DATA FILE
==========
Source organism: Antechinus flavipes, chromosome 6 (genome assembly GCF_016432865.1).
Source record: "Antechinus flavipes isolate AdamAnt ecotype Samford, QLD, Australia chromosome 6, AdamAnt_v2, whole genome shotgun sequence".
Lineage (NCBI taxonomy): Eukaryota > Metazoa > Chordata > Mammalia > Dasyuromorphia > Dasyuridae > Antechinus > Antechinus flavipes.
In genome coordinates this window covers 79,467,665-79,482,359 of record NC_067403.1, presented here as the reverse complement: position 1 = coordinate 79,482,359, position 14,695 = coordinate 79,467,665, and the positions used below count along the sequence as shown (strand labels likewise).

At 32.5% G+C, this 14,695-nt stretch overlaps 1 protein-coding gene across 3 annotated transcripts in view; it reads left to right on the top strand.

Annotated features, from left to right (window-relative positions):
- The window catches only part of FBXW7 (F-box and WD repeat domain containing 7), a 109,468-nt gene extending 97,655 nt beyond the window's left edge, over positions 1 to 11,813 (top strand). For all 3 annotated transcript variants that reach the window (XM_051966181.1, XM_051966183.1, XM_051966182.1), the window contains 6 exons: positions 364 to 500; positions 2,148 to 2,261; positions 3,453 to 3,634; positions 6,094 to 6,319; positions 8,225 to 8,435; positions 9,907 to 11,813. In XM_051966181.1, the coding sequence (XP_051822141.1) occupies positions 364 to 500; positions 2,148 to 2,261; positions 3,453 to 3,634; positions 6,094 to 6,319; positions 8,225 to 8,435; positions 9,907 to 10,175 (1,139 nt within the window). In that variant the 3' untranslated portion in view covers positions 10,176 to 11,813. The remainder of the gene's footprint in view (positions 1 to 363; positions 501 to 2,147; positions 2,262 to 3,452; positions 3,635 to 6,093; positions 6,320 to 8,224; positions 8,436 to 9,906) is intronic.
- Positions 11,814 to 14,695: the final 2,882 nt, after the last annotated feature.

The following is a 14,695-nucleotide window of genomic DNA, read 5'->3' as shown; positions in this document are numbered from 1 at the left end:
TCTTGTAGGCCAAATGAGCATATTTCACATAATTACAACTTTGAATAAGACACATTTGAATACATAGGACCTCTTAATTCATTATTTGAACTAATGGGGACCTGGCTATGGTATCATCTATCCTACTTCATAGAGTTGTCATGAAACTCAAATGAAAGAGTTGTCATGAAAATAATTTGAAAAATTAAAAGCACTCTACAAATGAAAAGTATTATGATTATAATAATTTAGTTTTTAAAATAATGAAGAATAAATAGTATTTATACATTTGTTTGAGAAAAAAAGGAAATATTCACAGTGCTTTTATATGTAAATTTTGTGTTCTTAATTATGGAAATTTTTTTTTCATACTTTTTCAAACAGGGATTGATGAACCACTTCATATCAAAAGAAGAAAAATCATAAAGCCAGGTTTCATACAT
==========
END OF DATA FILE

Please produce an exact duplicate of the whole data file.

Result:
Source organism: Antechinus flavipes, chromosome 6 (genome assembly GCF_016432865.1).
Source record: "Antechinus flavipes isolate AdamAnt ecotype Samford, QLD, Australia chromosome 6, AdamAnt_v2, whole genome shotgun sequence".
Lineage (NCBI taxonomy): Eukaryota > Metazoa > Chordata > Mammalia > Dasyuromorphia > Dasyuridae > Antechinus > Antechinus flavipes.
In genome coordinates this window covers 79,467,665-79,482,359 of record NC_067403.1, presented here as the reverse complement: position 1 = coordinate 79,482,359, position 14,695 = coordinate 79,467,665, and the positions used below count along the sequence as shown (strand labels likewise).

At 32.5% G+C, this 14,695-nt stretch overlaps 1 protein-coding gene across 3 annotated transcripts in view; it reads left to right on the top strand.

Annotated features, from left to right (window-relative positions):
- The window catches only part of FBXW7 (F-box and WD repeat domain containing 7), a 109,468-nt gene extending 97,655 nt beyond the window's left edge, over positions 1 to 11,813 (top strand). For all 3 annotated transcript variants that reach the window (XM_051966181.1, XM_051966183.1, XM_051966182.1), the window contains 6 exons: positions 364 to 500; positions 2,148 to 2,261; positions 3,453 to 3,634; positions 6,094 to 6,319; positions 8,225 to 8,435; positions 9,907 to 11,813. In XM_051966181.1, the coding sequence (XP_051822141.1) occupies positions 364 to 500; positions 2,148 to 2,261; positions 3,453 to 3,634; positions 6,094 to 6,319; positions 8,225 to 8,435; positions 9,907 to 10,175 (1,139 nt within the window). In that variant the 3' untranslated portion in view covers positions 10,176 to 11,813. The remainder of the gene's footprint in view (positions 1 to 363; positions 501 to 2,147; positions 2,262 to 3,452; positions 3,635 to 6,093; positions 6,320 to 8,224; positions 8,436 to 9,906) is intronic.
- Positions 11,814 to 14,695: the final 2,882 nt, after the last annotated feature.

The following is a 14,695-nucleotide window of genomic DNA, read 5'->3' as shown; positions in this document are numbered from 1 at the left end:
TCTTGTAGGCCAAATGAGCATATTTCACATAATTACAACTTTGAATAAGACACATTTGAATACATAGGACCTCTTAATTCATTATTTGAACTAATGGGGACCTGGCTATGGTATCATCTATCCTACTTCATAGAGTTGTCATGAAACTCAAATGAAAGAGTTGTCATGAAAATAATTTGAAAAATTAAAAGCACTCTACAAATGAAAAGTATTATGATTATAATAATTTAGTTTTTAAAATAATGAAGAATAAATAGTATTTATACATTTGTTTGAGAAAAAAAGGAAATATTCACAGTGCTTTTATATGTAAATTTTGTGTTCTTAATTATGGAAATTTTTTTTTCATACTTTTTCAAACAGGGATTGATGAACCACTTCATATCAAAAGAAGAAAAATCATAAAGCCAGGTTTCATACAT